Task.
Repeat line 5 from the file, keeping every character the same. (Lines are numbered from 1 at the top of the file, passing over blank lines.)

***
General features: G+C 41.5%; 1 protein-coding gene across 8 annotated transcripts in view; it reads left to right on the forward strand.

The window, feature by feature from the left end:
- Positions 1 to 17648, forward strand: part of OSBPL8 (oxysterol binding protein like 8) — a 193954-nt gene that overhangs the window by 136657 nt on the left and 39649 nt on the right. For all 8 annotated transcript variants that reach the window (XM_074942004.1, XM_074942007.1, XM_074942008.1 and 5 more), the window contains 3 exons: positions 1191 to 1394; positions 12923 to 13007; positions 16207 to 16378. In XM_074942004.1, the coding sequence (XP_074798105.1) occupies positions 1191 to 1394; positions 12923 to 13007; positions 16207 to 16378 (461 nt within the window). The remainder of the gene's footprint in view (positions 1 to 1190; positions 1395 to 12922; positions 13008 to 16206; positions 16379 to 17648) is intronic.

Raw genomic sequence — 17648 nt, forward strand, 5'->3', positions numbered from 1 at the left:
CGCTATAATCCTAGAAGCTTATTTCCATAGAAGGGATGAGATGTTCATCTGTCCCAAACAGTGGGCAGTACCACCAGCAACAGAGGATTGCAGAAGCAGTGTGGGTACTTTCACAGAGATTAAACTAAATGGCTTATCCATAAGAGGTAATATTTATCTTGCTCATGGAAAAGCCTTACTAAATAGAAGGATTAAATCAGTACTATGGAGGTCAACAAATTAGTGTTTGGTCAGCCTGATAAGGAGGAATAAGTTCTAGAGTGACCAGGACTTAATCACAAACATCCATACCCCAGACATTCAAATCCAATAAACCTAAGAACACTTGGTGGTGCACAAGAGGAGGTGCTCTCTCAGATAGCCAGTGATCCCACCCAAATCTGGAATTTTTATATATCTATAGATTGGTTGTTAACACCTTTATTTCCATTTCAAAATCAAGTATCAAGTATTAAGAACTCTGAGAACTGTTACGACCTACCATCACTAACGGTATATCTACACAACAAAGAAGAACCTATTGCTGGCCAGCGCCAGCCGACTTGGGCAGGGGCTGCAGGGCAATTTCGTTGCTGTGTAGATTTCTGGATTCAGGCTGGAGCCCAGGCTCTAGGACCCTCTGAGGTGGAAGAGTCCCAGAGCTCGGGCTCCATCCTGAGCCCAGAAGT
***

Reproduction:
CGCTATAATCCTAGAAGCTTATTTCCATAGAAGGGATGAGATGTTCATCTGTCCCAAACAGTGGGCAGTACCACCAGCAACAGAGGATTGCAGAAGCAGTGTGGGTACTTTCACAGAGATTAAACTAAATGGCTTATCCATAAGAGGTAATATTTATCTTGCTCATGGAAAAGCCTTACTAAATAGAAGGATTAAATCAGTACTATGGAGGTCAACAAATTAGTGTTTGGTCAGCCTGATAAGGAGGAATAAGTTCTAGAGTGACCAGGACTTAATCACAAACATCCATACCCCAGACATTCAAATCCAATAAACCTAAGAACACTTGGTGGTGCACAAGAGGAGGTGCTCTCTCAGATAGCCAGTGATCCCACCCAAATCTGGAATTTTTATATATCTATAGATTGGTTGTTAACACCTTTATTTCCATTTCAAAATCAAGTATCAAGTATTAAGAACTCTGAGAACTGTTACGACCTACCATCACTAACGGTATATCTACACAACAAAGAAGAACCTATTGCTGGCCAGCGCCAGCCGACTTGGGCAGGGGCTGCAGGGCAATTTCGTTGCTGTGTAGATTTCTGGATTCAGGCTGGAGCCCAGGCTCTAGGACCCTCTGAGGTGGAAGAGTCCCAGAGCTCGGGCTCCATCCTGAGCCCAGAAGT